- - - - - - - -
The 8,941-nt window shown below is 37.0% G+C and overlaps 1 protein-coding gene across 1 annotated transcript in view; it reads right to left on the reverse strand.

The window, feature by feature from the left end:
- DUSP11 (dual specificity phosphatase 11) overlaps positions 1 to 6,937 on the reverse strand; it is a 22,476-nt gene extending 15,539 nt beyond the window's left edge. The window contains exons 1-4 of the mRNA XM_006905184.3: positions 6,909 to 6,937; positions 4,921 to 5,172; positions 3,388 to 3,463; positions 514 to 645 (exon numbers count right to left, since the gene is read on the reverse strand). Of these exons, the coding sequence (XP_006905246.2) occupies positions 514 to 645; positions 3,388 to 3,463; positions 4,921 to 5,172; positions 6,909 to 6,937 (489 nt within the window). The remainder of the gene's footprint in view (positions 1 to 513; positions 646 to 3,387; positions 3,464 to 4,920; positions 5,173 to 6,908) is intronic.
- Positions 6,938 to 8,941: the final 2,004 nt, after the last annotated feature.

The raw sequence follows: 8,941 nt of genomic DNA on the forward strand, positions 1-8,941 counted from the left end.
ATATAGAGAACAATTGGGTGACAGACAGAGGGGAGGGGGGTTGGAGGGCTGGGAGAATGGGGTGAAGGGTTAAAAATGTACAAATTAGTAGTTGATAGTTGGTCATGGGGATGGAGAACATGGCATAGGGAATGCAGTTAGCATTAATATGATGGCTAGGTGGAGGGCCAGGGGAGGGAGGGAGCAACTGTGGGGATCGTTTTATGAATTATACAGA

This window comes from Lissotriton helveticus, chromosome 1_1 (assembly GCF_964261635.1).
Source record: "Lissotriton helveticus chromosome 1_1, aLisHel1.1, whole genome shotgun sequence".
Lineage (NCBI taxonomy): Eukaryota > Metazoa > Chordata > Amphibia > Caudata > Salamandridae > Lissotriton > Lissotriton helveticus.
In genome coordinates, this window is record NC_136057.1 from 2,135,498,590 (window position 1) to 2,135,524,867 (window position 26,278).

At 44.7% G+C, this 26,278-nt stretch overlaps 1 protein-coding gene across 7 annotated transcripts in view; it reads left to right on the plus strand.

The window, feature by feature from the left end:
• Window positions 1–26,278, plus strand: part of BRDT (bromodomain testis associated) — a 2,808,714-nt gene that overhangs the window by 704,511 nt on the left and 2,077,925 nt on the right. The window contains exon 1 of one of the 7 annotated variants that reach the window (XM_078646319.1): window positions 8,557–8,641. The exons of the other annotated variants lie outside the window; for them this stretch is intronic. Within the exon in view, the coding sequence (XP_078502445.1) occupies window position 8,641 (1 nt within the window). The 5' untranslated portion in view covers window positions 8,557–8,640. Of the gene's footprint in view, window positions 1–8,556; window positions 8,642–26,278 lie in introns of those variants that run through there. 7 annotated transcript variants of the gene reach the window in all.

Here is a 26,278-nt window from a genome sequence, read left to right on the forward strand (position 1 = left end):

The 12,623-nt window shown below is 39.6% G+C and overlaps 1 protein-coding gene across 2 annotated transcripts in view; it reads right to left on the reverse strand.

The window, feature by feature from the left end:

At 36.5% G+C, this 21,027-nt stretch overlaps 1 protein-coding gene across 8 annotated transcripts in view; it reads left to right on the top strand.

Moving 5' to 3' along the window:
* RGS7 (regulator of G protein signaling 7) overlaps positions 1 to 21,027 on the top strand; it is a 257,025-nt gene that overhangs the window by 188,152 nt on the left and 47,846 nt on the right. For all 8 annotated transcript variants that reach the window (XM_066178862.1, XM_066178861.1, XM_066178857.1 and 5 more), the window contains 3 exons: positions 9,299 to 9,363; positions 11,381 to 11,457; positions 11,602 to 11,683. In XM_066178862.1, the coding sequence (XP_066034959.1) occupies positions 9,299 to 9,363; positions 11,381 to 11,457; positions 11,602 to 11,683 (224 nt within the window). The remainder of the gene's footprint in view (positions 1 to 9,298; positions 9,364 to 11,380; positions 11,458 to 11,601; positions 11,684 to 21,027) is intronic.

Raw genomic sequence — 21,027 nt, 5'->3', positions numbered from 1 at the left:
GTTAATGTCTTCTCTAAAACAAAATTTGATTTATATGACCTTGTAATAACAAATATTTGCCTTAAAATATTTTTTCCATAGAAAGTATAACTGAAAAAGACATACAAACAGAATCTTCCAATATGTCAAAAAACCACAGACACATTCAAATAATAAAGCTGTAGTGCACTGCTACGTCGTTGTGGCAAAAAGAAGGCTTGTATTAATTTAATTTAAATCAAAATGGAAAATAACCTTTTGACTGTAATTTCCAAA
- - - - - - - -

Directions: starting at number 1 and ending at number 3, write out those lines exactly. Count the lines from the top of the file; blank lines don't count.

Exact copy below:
The 8,941-nt window shown below is 37.0% G+C and overlaps 1 protein-coding gene across 1 annotated transcript in view; it reads right to left on the reverse strand.

The window, feature by feature from the left end:
- DUSP11 (dual specificity phosphatase 11) overlaps positions 1 to 6,937 on the reverse strand; it is a 22,476-nt gene extending 15,539 nt beyond the window's left edge. The window contains exons 1-4 of the mRNA XM_006905184.3: positions 6,909 to 6,937; positions 4,921 to 5,172; positions 3,388 to 3,463; positions 514 to 645 (exon numbers count right to left, since the gene is read on the reverse strand). Of these exons, the coding sequence (XP_006905246.2) occupies positions 514 to 645; positions 3,388 to 3,463; positions 4,921 to 5,172; positions 6,909 to 6,937 (489 nt within the window). The remainder of the gene's footprint in view (positions 1 to 513; positions 646 to 3,387; positions 3,464 to 4,920; positions 5,173 to 6,908) is intronic.